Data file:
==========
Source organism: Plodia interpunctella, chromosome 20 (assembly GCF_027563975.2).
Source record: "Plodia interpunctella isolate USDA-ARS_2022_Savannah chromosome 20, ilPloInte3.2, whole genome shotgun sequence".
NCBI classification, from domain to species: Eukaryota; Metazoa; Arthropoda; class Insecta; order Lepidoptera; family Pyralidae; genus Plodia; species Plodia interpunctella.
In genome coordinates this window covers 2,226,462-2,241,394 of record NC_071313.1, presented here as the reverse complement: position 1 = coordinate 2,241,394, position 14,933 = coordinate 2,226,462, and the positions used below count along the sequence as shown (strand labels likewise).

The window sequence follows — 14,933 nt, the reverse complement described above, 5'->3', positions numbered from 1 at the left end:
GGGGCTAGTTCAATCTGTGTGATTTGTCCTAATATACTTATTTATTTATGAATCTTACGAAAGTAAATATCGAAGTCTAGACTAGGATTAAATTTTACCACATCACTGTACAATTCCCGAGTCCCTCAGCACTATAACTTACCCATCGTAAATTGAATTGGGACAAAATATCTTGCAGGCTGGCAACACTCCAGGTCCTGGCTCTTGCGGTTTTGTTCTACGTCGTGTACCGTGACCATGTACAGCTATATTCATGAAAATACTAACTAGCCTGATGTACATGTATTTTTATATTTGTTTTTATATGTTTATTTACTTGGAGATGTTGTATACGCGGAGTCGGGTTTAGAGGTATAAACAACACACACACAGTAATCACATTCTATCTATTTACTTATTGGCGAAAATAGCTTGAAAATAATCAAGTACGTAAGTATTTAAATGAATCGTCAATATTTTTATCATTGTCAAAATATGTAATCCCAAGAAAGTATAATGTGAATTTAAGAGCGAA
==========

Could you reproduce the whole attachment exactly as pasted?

Source organism: Plodia interpunctella, chromosome 20 (assembly GCF_027563975.2).
Source record: "Plodia interpunctella isolate USDA-ARS_2022_Savannah chromosome 20, ilPloInte3.2, whole genome shotgun sequence".
NCBI classification, from domain to species: Eukaryota; Metazoa; Arthropoda; class Insecta; order Lepidoptera; family Pyralidae; genus Plodia; species Plodia interpunctella.
In genome coordinates this window covers 2,226,462-2,241,394 of record NC_071313.1, presented here as the reverse complement: position 1 = coordinate 2,241,394, position 14,933 = coordinate 2,226,462, and the positions used below count along the sequence as shown (strand labels likewise).

The window sequence follows — 14,933 nt, the reverse complement described above, 5'->3', positions numbered from 1 at the left end:
GGGGCTAGTTCAATCTGTGTGATTTGTCCTAATATACTTATTTATTTATGAATCTTACGAAAGTAAATATCGAAGTCTAGACTAGGATTAAATTTTACCACATCACTGTACAATTCCCGAGTCCCTCAGCACTATAACTTACCCATCGTAAATTGAATTGGGACAAAATATCTTGCAGGCTGGCAACACTCCAGGTCCTGGCTCTTGCGGTTTTGTTCTACGTCGTGTACCGTGACCATGTACAGCTATATTCATGAAAATACTAACTAGCCTGATGTACATGTATTTTTATATTTGTTTTTATATGTTTATTTACTTGGAGATGTTGTATACGCGGAGTCGGGTTTAGAGGTATAAACAACACACACACAGTAATCACATTCTATCTATTTACTTATTGGCGAAAATAGCTTGAAAATAATCAAGTACGTAAGTATTTAAATGAATCGTCAATATTTTTATCATTGTCAAAATATGTAATCCCAAGAAAGTATAATGTGAATTTAAGAGCGAA